Peace on Earth… but How?
At Solstice, we travel deep into the darkness. In that quiet, fertile space we plant the seeds of the light that emerges more visibly in Spring. This Solstice – the still point on the parabola of change – the energy of turning is even more powerful as we move from the end of one Mayan calendar to the first day of the next. Day 0.
A week ago, we journeyed collectively into darkness here in the US as we began to hear news of the horrific shootings in Newtown, Connecticut. These killings evoked for me the massacre of 16 civilians and the wounding of 6 more in Afghanistan last March. Nine of the dead in that shooting were children, and eleven people were from the same family. Two acts of war. For whom were the shooters at war, and against whom? What brought them to the point where they were able to do what they did, and what might have prevented this?
What does “Peace on Earth” really mean?
In my last blog entry I referenced ancestral dreams I have had around Samhain. On November 2, 2011, I dreamed:
There’s a brutal custom in a group that includes slaughtering some of their own children. I work with a different way. I am involved in bringing this way to this group, invoking a new code that will protect at least the members of the group. I think about the safety of my own son. It’s a tense period – will the new code really be observed? A bagpiper is playing. That is part of the new way.
Those of us who have children and grandchildren thought of our own the day of the Connecticut shootings, as I did in the dream. And the children who have been slaughtered are all part of our larger community. We need a new code, a different way.
It’s easy to feel helpless in the face of this need. Here in the deep darkness, we begin to incubate the seed. Each of us can hold the question, “In what ways am I at war, and with what or whom? What is the new code I can begin to live by? How can I do this? How can I help spread it to others?”
Here are just a few examples:
Through Family Constellations work, my attention has recently been drawn to the fact that I am in some ways at war with my body. Part of my mission in life is to help others become more deeply attuned to the Earth – and yet I ignore some of the messages that come to me from the little bit of Earth that is my physical self. That is a war I’m determined to end, by taking actions as seemingly simple (but, for me, complex) as resting when I am tired.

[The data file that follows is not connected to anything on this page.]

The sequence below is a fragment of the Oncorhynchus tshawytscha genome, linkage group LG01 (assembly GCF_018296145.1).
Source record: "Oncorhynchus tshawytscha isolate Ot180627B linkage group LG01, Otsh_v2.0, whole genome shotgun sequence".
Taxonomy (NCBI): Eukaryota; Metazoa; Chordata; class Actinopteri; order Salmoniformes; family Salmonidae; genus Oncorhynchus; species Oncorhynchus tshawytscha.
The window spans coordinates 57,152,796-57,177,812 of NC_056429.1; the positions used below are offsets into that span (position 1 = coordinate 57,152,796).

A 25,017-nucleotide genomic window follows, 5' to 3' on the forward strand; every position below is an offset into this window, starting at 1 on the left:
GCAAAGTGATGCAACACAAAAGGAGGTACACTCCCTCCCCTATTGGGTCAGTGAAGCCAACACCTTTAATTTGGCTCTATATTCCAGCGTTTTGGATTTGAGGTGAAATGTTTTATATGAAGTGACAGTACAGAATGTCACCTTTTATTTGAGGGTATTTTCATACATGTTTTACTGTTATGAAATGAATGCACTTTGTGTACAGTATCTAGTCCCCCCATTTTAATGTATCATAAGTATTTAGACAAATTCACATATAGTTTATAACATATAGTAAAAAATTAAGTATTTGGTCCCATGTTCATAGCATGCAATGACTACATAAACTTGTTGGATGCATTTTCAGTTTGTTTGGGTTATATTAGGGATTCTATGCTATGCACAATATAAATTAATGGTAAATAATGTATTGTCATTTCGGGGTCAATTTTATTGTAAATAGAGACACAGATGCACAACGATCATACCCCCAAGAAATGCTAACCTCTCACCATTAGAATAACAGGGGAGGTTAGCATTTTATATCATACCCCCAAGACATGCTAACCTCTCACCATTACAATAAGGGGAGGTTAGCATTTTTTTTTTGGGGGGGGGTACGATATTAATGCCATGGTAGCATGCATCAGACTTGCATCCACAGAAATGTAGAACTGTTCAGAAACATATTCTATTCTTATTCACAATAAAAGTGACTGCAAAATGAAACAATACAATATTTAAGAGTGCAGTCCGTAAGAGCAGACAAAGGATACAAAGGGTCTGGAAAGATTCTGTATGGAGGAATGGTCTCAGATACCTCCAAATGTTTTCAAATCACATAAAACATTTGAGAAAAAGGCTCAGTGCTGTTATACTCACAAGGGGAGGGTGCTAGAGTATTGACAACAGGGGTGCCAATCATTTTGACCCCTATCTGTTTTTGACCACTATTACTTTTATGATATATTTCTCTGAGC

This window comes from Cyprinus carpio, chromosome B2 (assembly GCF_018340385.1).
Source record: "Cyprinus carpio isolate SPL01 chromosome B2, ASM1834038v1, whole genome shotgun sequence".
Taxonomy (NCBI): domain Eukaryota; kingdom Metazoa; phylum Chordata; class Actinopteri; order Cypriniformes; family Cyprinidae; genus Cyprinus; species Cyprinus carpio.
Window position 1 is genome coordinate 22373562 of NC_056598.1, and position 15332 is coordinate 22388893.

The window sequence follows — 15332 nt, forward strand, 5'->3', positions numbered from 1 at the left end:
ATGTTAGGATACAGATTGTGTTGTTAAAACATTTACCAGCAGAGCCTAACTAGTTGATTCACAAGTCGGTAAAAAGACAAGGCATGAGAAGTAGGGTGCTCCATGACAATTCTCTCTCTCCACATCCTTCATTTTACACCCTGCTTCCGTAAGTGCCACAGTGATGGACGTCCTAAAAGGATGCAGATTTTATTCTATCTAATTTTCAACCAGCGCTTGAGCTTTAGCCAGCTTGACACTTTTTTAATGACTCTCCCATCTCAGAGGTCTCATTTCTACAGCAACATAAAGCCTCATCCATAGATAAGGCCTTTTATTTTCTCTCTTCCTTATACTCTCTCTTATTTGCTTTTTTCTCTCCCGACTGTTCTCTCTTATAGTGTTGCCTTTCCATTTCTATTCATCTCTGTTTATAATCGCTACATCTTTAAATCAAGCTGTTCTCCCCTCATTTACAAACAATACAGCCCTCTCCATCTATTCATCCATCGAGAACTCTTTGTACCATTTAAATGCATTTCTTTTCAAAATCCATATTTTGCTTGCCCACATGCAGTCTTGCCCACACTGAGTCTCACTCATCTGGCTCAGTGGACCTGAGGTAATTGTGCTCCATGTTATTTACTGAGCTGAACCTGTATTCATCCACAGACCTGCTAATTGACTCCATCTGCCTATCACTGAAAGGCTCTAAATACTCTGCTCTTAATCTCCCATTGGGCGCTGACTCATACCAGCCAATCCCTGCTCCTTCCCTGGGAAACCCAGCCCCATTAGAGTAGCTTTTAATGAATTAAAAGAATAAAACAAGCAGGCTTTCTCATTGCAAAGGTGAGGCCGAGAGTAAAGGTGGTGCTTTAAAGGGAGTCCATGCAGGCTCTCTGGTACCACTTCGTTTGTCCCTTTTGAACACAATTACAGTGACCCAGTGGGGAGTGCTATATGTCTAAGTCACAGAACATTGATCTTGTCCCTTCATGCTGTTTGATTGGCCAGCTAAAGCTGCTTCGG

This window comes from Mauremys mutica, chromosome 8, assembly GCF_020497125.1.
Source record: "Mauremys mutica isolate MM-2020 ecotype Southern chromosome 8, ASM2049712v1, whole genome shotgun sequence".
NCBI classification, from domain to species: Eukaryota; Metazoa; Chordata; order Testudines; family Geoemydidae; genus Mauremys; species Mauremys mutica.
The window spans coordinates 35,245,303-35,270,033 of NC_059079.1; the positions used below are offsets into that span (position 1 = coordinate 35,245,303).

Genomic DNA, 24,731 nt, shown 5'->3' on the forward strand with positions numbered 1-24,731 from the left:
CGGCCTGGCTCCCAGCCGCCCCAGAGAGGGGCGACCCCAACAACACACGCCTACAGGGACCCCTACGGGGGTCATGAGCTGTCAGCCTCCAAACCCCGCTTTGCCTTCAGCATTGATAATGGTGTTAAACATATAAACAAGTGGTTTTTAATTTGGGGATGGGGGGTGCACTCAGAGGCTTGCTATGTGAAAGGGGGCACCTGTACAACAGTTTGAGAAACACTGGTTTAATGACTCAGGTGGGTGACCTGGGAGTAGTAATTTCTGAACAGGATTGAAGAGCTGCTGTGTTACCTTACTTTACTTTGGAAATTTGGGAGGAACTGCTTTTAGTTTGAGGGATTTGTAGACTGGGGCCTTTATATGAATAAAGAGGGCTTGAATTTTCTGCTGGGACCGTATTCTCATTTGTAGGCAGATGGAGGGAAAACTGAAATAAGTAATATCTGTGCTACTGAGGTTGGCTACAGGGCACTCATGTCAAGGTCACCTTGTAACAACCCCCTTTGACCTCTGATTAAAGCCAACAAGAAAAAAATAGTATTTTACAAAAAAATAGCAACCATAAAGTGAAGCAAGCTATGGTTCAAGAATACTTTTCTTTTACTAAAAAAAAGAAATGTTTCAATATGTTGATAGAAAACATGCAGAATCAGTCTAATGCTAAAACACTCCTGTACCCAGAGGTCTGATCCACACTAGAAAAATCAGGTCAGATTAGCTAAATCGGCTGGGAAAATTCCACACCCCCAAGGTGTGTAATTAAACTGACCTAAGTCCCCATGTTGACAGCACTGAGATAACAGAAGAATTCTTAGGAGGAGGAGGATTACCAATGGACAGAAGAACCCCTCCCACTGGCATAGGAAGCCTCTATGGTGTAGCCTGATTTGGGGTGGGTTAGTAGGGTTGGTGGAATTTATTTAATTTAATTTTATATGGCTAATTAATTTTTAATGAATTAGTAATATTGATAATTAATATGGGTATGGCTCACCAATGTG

All of us have been affected by war in our ancestral lineages – sometimes in our or our parents’ generation, sometimes further back. We may unknowingly perpetuate the energy of war – in subtle and more obvious ways – in our relationships with beloved partners/spouses, children, family, friends, community, work colleagues. Another method that can help is Nonviolent Communication training; there are many resources for this in the Seattle area (click here for one of them).
The land we live on in Seattle (and everywhere in the US) was taken by European-American settlers, using many methods including extensive violence, from the tribes who had lived here for thousands of years. The terms of the treaties that the Native nations were forced to sign have not been kept. The war against the Natives, though it ostensibly ended a century and a half ago, goes on. For example, the Duwamish Tribe, from whose Chief the city of Seattle took its name, still lacks federal recognition. To learn more about the Duwamish or to contribute to their legal battle, click here.
We know that easy access to firearms contributes to events like the one in Newtown. And yet as a nation we have been unable to pass, maintain and enforce laws that restrict such access. One barrier is that the NRA has succeeded in stifling basic research needed to convince people of the dangers of widespread gun ownership and to determine what are the best methods to reduce these dangers (see this article in the New York Times from almost two years ago, after the shooting in Tucson). There are many things you can do to contribute to changes in gun laws, including encouraging your representatives and senators to vote for bills being introduced in Congress.
Bagpipes have been used extensively in war – and they are also, in their many variations, folk instruments capable of expressing the full range of human creativity and emotion. How can we use our voices – our “pipes” – to sing a song of healing and peace rather than war? Start with something simple and relevant to your life, just one small step. And go from there.
What seeds are you planting on day 0?